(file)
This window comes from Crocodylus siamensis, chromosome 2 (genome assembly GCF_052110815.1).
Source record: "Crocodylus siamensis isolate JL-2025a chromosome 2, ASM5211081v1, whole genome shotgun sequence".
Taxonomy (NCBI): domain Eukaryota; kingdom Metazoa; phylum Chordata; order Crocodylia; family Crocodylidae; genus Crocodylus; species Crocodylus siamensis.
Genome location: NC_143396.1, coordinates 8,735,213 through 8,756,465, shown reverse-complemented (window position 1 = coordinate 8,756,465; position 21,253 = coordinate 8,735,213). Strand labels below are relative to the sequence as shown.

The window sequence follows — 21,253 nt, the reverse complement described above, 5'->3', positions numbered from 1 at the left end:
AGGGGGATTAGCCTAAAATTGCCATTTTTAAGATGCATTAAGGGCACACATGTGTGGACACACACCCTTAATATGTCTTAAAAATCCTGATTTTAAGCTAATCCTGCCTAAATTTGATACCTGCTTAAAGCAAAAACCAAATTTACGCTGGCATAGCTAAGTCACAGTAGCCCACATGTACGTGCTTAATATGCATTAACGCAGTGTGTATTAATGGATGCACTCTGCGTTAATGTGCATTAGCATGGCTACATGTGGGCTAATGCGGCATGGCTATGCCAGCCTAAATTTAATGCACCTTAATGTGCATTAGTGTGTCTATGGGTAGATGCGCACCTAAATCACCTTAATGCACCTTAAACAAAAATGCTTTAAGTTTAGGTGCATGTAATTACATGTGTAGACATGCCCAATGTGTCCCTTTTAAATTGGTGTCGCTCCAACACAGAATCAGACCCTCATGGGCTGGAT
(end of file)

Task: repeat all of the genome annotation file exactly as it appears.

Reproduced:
This window comes from Crocodylus siamensis, chromosome 2 (genome assembly GCF_052110815.1).
Source record: "Crocodylus siamensis isolate JL-2025a chromosome 2, ASM5211081v1, whole genome shotgun sequence".
Taxonomy (NCBI): domain Eukaryota; kingdom Metazoa; phylum Chordata; order Crocodylia; family Crocodylidae; genus Crocodylus; species Crocodylus siamensis.
Genome location: NC_143396.1, coordinates 8,735,213 through 8,756,465, shown reverse-complemented (window position 1 = coordinate 8,756,465; position 21,253 = coordinate 8,735,213). Strand labels below are relative to the sequence as shown.

The window sequence follows — 21,253 nt, the reverse complement described above, 5'->3', positions numbered from 1 at the left end:
AGGGGGATTAGCCTAAAATTGCCATTTTTAAGATGCATTAAGGGCACACATGTGTGGACACACACCCTTAATATGTCTTAAAAATCCTGATTTTAAGCTAATCCTGCCTAAATTTGATACCTGCTTAAAGCAAAAACCAAATTTACGCTGGCATAGCTAAGTCACAGTAGCCCACATGTACGTGCTTAATATGCATTAACGCAGTGTGTATTAATGGATGCACTCTGCGTTAATGTGCATTAGCATGGCTACATGTGGGCTAATGCGGCATGGCTATGCCAGCCTAAATTTAATGCACCTTAATGTGCATTAGTGTGTCTATGGGTAGATGCGCACCTAAATCACCTTAATGCACCTTAAACAAAAATGCTTTAAGTTTAGGTGCATGTAATTACATGTGTAGACATGCCCAATGTGTCCCTTTTAAATTGGTGTCGCTCCAACACAGAATCAGACCCTCATGGGCTGGAT